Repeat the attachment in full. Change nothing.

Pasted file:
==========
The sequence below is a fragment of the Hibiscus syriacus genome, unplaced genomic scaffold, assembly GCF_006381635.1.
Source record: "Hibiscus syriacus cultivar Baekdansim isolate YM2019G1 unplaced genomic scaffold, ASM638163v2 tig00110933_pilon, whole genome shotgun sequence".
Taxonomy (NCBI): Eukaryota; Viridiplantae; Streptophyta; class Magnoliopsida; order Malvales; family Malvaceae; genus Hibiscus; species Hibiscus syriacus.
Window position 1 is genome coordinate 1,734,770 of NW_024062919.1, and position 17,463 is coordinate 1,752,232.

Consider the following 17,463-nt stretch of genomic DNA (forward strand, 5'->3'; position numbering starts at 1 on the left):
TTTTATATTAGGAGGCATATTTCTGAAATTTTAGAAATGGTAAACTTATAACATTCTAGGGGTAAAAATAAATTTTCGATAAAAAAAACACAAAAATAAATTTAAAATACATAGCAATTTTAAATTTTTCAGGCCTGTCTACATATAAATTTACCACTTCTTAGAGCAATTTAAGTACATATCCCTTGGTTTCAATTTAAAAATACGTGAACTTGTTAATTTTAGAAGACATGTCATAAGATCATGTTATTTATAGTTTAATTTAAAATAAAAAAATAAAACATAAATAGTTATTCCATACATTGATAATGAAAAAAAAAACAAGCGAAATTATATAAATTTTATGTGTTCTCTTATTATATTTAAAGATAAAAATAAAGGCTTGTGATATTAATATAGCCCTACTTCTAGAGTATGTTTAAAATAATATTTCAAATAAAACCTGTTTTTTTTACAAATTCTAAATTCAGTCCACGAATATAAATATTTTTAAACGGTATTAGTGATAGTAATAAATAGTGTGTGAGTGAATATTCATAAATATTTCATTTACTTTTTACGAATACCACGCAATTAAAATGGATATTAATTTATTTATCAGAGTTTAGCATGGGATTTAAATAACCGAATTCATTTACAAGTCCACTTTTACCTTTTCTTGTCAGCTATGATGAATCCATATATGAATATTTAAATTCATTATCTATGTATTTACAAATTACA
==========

The sequence below is a fragment of the Hibiscus syriacus genome, unplaced genomic scaffold, assembly GCF_006381635.1.
Source record: "Hibiscus syriacus cultivar Baekdansim isolate YM2019G1 unplaced genomic scaffold, ASM638163v2 tig00110933_pilon, whole genome shotgun sequence".
Taxonomy (NCBI): Eukaryota; Viridiplantae; Streptophyta; class Magnoliopsida; order Malvales; family Malvaceae; genus Hibiscus; species Hibiscus syriacus.
Window position 1 is genome coordinate 1,734,770 of NW_024062919.1, and position 17,463 is coordinate 1,752,232.

Consider the following 17,463-nt stretch of genomic DNA (forward strand, 5'->3'; position numbering starts at 1 on the left):
TTTTATATTAGGAGGCATATTTCTGAAATTTTAGAAATGGTAAACTTATAACATTCTAGGGGTAAAAATAAATTTTCGATAAAAAAAACACAAAAATAAATTTAAAATACATAGCAATTTTAAATTTTTCAGGCCTGTCTACATATAAATTTACCACTTCTTAGAGCAATTTAAGTACATATCCCTTGGTTTCAATTTAAAAATACGTGAACTTGTTAATTTTAGAAGACATGTCATAAGATCATGTTATTTATAGTTTAATTTAAAATAAAAAAATAAAACATAAATAGTTATTCCATACATTGATAATGAAAAAAAAAACAAGCGAAATTATATAAATTTTATGTGTTCTCTTATTATATTTAAAGATAAAAATAAAGGCTTGTGATATTAATATAGCCCTACTTCTAGAGTATGTTTAAAATAATATTTCAAATAAAACCTGTTTTTTTTACAAATTCTAAATTCAGTCCACGAATATAAATATTTTTAAACGGTATTAGTGATAGTAATAAATAGTGTGTGAGTGAATATTCATAAATATTTCATTTACTTTTTACGAATACCACGCAATTAAAATGGATATTAATTTATTTATCAGAGTTTAGCATGGGATTTAAATAACCGAATTCATTTACAAGTCCACTTTTACCTTTTCTTGTCAGCTATGATGAATCCATATATGAATATTTAAATTCATTATCTATGTATTTACAAATTACA